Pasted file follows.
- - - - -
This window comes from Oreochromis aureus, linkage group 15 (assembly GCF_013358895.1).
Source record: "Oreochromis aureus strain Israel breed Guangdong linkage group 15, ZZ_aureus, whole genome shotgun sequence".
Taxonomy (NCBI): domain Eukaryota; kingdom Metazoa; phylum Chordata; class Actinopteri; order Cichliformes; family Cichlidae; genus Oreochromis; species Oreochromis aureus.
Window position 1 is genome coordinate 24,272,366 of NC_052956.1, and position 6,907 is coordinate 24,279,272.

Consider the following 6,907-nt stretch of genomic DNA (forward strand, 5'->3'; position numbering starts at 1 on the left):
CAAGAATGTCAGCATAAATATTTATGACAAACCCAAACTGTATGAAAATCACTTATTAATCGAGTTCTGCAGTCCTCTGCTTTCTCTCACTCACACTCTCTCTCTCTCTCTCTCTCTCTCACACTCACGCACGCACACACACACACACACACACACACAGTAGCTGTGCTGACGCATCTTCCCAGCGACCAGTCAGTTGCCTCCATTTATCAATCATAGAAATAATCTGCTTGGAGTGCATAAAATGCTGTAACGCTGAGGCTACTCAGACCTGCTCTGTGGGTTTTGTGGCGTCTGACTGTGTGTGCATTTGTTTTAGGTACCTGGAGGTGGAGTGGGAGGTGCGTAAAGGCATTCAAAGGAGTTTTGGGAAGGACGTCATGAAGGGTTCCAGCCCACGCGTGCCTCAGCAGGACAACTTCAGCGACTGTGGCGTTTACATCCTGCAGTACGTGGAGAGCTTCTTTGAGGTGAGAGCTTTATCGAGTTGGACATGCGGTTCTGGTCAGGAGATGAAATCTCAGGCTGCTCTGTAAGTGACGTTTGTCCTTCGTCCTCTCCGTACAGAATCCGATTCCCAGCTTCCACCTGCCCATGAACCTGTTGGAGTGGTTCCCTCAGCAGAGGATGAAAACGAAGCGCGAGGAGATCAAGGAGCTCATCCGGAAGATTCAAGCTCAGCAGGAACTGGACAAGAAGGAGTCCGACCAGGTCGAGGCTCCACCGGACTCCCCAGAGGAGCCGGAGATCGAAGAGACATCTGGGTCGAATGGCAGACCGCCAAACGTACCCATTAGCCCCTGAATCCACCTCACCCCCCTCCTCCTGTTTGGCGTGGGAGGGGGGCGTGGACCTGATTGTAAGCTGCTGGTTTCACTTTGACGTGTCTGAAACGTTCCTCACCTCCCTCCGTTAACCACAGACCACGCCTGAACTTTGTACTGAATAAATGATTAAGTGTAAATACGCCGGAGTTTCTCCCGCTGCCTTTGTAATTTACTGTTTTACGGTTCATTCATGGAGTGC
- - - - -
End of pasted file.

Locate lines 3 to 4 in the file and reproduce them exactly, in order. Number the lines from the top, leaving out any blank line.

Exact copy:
Taxonomy (NCBI): domain Eukaryota; kingdom Metazoa; phylum Chordata; class Actinopteri; order Cichliformes; family Cichlidae; genus Oreochromis; species Oreochromis aureus.
Window position 1 is genome coordinate 24,272,366 of NC_052956.1, and position 6,907 is coordinate 24,279,272.